As parents, we communicate with children all the time. Whether it’s giving them instructions on what to do or telling them what they should not do, our conversations with our kids are many. But the question is, are they really meaningful? If we look at the conversations that we have with our child over a day, can we confidently say thet we would remember them a week down the line?
We live in a digital age where entertainment is available at the click of a button. It is a time where social media messages have replaced hand written letters and notes, where people would rather type than pick up the phone and talk. How then can we build relationships that are here to stay? How do we integrate today’s technology with that personal touch?
If we want our little ones to talk to us every day about everything and anything, we need to make sure that we provide them with the opportunities that encourage them to express themselves. This could be a one-on-one chat with family, a friend or even a group of people, but conversations that go beyond small talk are considered food for the soul.
So why do we need to have meaningful conversations?
Communicate with children at an early age, not just about the nice bits of news but also feelings that express anger, sadness and disappointment. There are simple ways in which you can engage in meaningful conversations with kids throughout the day. These include:
Turn routine activities into opportunities to converse
Making the most of the time you have with your children will strengthen your bond with them. Whether it is walking your little one to the bus stop, or cooking something for them, use these moments to talk to them. It’s not the time that counts but the depth of the coversations you have with your child. In fact, a 15-minute conversation can have much more meaning than an hour long one.
Acknowledge their disappointments
If you feel your children are quieter than usual, ask them about it. Initially, they may not want to talk about what is bothering them but with time, they will learn to depend on you when it comes to discussing their feelings, however small they may seem.
Set aside time to talk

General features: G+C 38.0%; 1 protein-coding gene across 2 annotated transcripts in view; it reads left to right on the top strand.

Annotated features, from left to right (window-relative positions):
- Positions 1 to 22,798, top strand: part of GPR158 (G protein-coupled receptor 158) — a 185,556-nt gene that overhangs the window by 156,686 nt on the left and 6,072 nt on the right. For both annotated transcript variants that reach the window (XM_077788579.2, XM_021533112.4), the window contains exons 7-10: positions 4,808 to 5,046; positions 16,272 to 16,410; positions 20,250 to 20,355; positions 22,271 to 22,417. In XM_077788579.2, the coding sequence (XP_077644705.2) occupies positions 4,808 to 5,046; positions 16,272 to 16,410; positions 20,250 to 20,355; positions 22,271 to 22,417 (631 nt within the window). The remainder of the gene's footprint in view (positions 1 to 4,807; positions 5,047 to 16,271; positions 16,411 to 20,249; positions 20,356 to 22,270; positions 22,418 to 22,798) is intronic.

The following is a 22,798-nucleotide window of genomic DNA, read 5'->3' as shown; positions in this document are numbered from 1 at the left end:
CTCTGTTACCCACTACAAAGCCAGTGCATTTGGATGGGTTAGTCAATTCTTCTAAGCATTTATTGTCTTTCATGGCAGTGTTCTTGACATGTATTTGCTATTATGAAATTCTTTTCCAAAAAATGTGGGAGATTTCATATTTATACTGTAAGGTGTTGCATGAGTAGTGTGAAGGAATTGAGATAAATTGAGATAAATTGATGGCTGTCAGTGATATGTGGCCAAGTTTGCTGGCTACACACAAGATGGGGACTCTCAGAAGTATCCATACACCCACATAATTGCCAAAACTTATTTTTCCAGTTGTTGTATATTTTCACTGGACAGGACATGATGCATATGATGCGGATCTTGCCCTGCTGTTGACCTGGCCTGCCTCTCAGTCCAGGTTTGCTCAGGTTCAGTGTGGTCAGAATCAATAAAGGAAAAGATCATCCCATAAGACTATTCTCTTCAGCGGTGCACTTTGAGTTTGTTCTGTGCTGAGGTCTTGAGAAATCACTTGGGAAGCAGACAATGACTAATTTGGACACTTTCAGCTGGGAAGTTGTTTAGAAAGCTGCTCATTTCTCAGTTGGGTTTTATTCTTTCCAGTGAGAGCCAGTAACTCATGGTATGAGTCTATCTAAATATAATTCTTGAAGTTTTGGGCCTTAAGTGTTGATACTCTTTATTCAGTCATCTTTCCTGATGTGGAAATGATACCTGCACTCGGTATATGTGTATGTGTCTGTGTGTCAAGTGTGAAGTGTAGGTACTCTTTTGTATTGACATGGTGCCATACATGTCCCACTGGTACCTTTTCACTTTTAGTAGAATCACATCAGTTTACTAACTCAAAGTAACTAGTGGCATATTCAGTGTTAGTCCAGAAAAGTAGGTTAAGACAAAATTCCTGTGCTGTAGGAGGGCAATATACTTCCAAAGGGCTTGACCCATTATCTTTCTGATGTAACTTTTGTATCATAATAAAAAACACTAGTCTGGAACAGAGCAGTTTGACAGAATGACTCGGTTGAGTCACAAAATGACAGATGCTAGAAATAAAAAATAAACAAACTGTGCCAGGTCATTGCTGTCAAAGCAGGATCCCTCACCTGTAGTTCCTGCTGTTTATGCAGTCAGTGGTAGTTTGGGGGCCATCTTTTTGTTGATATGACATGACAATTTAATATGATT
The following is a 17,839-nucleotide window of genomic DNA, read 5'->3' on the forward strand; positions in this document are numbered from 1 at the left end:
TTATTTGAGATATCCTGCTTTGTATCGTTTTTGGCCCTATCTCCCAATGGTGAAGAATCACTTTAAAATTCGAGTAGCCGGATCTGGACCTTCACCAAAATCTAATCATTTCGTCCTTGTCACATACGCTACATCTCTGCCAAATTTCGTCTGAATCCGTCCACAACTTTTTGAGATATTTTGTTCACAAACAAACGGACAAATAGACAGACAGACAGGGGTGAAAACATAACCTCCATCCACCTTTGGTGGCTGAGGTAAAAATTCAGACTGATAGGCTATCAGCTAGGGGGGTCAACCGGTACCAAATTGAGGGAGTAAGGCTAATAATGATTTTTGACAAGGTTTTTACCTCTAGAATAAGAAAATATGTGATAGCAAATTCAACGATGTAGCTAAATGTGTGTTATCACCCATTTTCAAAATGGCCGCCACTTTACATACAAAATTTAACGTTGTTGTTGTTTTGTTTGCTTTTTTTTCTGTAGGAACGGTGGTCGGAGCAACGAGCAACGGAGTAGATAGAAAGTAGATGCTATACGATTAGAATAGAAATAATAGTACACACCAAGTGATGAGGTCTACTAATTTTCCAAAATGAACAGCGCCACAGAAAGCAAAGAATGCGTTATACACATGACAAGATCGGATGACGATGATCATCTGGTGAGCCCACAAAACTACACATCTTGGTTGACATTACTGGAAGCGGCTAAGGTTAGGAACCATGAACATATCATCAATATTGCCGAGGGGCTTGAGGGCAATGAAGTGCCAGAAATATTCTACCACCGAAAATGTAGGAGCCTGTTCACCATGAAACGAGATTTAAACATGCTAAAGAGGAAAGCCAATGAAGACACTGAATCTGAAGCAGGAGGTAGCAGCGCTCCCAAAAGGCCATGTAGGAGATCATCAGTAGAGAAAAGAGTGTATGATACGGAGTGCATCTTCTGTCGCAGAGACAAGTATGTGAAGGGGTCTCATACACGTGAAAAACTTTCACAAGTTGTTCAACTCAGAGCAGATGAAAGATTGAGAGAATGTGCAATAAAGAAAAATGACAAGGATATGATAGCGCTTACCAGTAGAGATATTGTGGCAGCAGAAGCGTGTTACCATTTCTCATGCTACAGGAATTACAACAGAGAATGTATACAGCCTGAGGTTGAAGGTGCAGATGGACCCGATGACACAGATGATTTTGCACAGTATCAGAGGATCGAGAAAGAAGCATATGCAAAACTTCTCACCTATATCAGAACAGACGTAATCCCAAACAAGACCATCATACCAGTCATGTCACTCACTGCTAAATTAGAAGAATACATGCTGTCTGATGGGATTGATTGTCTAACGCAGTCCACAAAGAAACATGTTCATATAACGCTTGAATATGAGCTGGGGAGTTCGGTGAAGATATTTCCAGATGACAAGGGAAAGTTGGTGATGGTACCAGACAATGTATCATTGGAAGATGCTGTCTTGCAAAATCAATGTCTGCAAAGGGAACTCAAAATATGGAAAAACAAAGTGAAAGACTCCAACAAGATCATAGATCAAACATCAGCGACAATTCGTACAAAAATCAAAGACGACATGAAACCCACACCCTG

If you are finding it difficult to spend time to communicate with children, then it might be a good idea to factor in at least 10 minutes with your child every day. Use this time to share stories with them or discuss what went right or wrong that day. You can do this just before they go to sleep or when they start their day. Your child will start looking forward to these minutes of bonding once you include them in your daily routine.
Try not to criticize them in a way that hurts
As parents, we always think about the way our child behaves or talks. But it’s equally important to pay attention to what we say and how we say it. If we want to correct the way our little one is doing something or tell them what they are doing wrong, it must be said in a soft and gentle manner.
Criticizing your child or comparing them to other children is definitely not the right approach when it comes to communicating with them. Instead, try to speak with empathy at all times. Children may not express it then, but as they grow older, they will start to appreciate your feedback and be willing to do what you tell them. Talk to them the same way we want them to talk to us!
Conversation time should be zero screen time
Make sure that you keep all devices away when you are have a heart-to-heart chat with your child or your family. This helps keep all the focus on the conversation with kids. After all, that important email from work or that message from a friend can always wait, cant it?
If you inculcate the habit of conversing with kid, right from the start, it paves the way for difficult conversations with kids that may happen in later years. At the end of the day, just like all of us, children just want to be heard. Before you know it they will be all grown up and ready to spread their wings!
So give them a lot of attention and talk to them whenever you can. It is important that you encourage them to express themselves and shower them with lots of laughs, love, hugs and kisses!
With children out of school, physical distancing as the new norm, and children’s rights under threat, the new world order has “turned back the clock” on years of progress made on children’s well-being. However, it’s not all bad. As a human race, we’ve been built to adapt: we’ve seen a tipping point in technology-enabled education and the promise of a new education policy in our country.